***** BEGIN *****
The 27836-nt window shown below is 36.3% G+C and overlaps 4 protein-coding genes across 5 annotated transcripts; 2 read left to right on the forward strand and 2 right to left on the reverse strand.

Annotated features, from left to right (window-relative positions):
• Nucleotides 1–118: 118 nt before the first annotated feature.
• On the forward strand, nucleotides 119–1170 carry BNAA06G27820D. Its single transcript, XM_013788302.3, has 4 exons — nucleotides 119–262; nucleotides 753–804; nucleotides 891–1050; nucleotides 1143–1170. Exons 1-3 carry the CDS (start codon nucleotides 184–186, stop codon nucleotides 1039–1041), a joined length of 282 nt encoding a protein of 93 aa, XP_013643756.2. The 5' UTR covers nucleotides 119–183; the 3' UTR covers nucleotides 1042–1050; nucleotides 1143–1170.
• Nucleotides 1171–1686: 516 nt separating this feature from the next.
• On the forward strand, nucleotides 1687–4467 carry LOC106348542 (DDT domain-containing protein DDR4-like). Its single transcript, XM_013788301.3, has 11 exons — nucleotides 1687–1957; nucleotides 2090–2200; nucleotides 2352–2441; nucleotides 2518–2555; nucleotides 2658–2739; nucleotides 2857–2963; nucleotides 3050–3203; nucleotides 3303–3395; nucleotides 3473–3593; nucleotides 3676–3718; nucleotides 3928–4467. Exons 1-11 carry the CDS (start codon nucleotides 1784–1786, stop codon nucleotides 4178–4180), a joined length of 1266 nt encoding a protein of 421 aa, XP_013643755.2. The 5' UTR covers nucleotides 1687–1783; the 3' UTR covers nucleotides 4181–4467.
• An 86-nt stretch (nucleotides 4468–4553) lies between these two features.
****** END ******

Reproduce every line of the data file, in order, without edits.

The 27836-nt window shown below is 36.3% G+C and overlaps 4 protein-coding genes across 5 annotated transcripts; 2 read left to right on the forward strand and 2 right to left on the reverse strand.

Annotated features, from left to right (window-relative positions):
• Nucleotides 1–118: 118 nt before the first annotated feature.
• On the forward strand, nucleotides 119–1170 carry BNAA06G27820D. Its single transcript, XM_013788302.3, has 4 exons — nucleotides 119–262; nucleotides 753–804; nucleotides 891–1050; nucleotides 1143–1170. Exons 1-3 carry the CDS (start codon nucleotides 184–186, stop codon nucleotides 1039–1041), a joined length of 282 nt encoding a protein of 93 aa, XP_013643756.2. The 5' UTR covers nucleotides 119–183; the 3' UTR covers nucleotides 1042–1050; nucleotides 1143–1170.
• Nucleotides 1171–1686: 516 nt separating this feature from the next.
• On the forward strand, nucleotides 1687–4467 carry LOC106348542 (DDT domain-containing protein DDR4-like). Its single transcript, XM_013788301.3, has 11 exons — nucleotides 1687–1957; nucleotides 2090–2200; nucleotides 2352–2441; nucleotides 2518–2555; nucleotides 2658–2739; nucleotides 2857–2963; nucleotides 3050–3203; nucleotides 3303–3395; nucleotides 3473–3593; nucleotides 3676–3718; nucleotides 3928–4467. Exons 1-11 carry the CDS (start codon nucleotides 1784–1786, stop codon nucleotides 4178–4180), a joined length of 1266 nt encoding a protein of 421 aa, XP_013643755.2. The 5' UTR covers nucleotides 1687–1783; the 3' UTR covers nucleotides 4181–4467.
• An 86-nt stretch (nucleotides 4468–4553) lies between these two features.